English version
Accueil     À propos     Téléchargement     Ressources     Contactez-nous    

Ce site est rarement mis à jour. Pour les informations les plus récentes, rendez-vous sur le nouveau site OCaml à l'adresse ocaml.org.

Browse thread
[Caml-list] double-functors for types and values
[ Home ] [ Index: by date | by threads ]
[ Search: ]

[ Message by date: previous | next ] [ Message in thread: previous | next ] [ Thread: previous | next ]
Date: 2002-06-13 (07:06)
From: Jacques Garrigue <garrigue@k...>
Subject: Re: [Caml-list] double-functors for types and values
From: Brian Naylor <bwv211mail@yahoo.com>

> It frequently happens that I have a module/functor A parameterized by
> module B, but B depends on types that are part of A.  Those types of A in
> turn depend on the types of B.  Wow, I've confused myself already.  Let me
> try to make this clearer:
>     let A.avalue = ... B.bvalue ...
>     val B.bvalue : ... A.atype ...
>     type A.atype = ... B.btype ...
> This results in the following kind of double-functor, one functor for the
> types and the second internal functor for the values:
> module B = struct
>   type btype = ...
>   module A_types = A.Types (struct type btype = B.btype end)
>   let bvalue = ...
>   module A_values = A_types.Values (struct let bvalue = B.bvalue end)
>   let _ = ... A_values.avalue ...
> end

There 's something fishy in struct type btype = B.btype end:
if you're still inside B, you cannot refer to yourself as B.
The compiler might let you do that if you've already got a B.cmi
around, but you won't be able to compile from scratch.

So this should actually be even more nested:

module B = struct
  module Types = struct type btype = ... end

  module A_types = A.Types (Types)

  module Values = struct let bvalue = ... end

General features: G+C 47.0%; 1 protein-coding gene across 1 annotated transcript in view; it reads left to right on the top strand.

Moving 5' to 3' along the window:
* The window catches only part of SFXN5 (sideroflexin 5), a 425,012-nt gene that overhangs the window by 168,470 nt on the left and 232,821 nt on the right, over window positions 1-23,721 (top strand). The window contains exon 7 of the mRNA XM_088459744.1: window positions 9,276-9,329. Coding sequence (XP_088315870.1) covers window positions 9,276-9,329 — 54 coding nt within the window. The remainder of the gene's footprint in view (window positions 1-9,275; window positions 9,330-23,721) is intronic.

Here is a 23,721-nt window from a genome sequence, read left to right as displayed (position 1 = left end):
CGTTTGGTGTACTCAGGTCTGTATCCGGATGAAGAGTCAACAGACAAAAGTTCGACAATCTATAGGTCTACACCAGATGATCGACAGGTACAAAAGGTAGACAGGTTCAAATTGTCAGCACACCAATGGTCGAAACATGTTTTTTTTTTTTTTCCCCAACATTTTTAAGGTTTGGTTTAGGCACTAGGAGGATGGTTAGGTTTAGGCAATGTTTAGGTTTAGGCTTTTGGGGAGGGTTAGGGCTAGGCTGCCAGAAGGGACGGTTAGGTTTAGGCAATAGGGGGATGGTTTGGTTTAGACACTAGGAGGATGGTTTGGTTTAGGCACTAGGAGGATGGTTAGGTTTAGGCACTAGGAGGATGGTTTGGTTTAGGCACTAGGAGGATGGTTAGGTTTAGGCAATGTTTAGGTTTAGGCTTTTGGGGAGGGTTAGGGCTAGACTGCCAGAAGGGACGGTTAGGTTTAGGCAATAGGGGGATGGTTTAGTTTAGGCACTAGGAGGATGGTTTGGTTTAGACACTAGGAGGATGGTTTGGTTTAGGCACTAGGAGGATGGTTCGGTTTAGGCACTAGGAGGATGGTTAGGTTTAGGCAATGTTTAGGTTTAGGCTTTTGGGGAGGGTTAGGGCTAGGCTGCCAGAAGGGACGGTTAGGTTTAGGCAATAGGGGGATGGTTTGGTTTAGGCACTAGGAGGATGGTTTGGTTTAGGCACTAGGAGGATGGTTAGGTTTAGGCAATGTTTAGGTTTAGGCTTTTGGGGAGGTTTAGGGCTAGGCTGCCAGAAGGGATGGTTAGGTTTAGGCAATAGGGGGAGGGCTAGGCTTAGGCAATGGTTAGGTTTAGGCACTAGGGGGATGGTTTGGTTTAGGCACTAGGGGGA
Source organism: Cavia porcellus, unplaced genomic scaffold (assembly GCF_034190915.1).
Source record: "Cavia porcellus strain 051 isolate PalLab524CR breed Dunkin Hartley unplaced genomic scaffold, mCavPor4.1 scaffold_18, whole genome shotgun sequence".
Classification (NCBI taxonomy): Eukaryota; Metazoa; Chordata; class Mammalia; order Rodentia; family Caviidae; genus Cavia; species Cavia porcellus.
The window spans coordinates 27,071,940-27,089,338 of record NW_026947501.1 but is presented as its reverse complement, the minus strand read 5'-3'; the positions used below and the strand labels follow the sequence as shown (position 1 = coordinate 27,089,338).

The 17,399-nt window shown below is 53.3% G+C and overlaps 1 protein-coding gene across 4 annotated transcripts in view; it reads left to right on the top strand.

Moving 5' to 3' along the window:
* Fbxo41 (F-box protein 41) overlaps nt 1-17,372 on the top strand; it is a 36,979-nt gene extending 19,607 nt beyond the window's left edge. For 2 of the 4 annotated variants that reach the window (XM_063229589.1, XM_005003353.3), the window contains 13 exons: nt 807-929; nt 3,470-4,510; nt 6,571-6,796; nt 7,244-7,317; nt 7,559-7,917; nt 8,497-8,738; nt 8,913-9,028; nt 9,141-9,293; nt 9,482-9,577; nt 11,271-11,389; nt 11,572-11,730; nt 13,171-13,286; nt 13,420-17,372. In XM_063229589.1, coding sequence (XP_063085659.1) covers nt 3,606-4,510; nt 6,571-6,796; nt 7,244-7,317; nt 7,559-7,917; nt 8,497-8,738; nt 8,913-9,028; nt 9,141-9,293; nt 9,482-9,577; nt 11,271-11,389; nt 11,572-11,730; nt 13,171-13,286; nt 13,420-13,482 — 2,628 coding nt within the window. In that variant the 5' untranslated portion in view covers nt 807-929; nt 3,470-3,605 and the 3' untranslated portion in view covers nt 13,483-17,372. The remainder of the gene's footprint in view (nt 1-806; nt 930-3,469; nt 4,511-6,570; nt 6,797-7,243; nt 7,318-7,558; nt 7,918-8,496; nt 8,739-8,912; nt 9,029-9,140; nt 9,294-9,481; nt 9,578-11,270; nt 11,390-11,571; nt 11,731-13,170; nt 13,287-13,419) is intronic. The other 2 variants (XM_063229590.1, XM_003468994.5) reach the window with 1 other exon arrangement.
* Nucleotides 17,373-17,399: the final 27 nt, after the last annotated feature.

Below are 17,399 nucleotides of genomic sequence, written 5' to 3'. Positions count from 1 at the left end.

module A_values = A_types.Values (Values)

  let _ = ... A_values.avalue ...


> So, my questions are:
> (1) is this a normal way of structuring this kind of thing?  I know I could
>     use polymorphic types instead of trying to make it work in the module
>     system, but I like the idea that all my types are made explicit.

I wouldn't call it normal, but this looks sound.
If you like things to be complicated.

> (2) do I pay a run-time cost for functor applications that only contain
>     types?  In other words, does A_values.avalue suffer a double
>     indirection since it is buried two functors deep?  Or do you only pay
>     the indirection cost for values that are passed across functorial
>     boundaries?

No. Type information is extracted at compile time.
For indirections, a module is just a big record, so if you have a
direct handle on it, its original nesting should not matter.
Am I correct?

Functors should incur three costs:
* type abstraction cost: if you depend on abstract types, some data
  structure accesses cannot be optimized.
* function abstraction cost: all imported functions and (some?)
  exported functions cannot be called directly. Expensive.
* structure access cost: you have to dereference to get to your
  closures. I believe it's cheap compared to the function abstraction
  cost. Xavier Leroy had recently some figures showing that a method
  call (double indirection) was not that much more expensive than an
  abstract function call.

Efficiency is a relative problem. As long as you're not calling an
abstract function doing a single addition inside you super-optimized
for-loop, this should be ok...

Jacques Garrigue
To unsubscribe, mail caml-list-request@inria.fr Archives: http://caml.inria.fr
Bug reports: http://caml.inria.fr/bin/caml-bugs FAQ: http://caml.inria.fr/FAQ/
Beginner's list: http://groups.yahoo.com/group/ocaml_beginners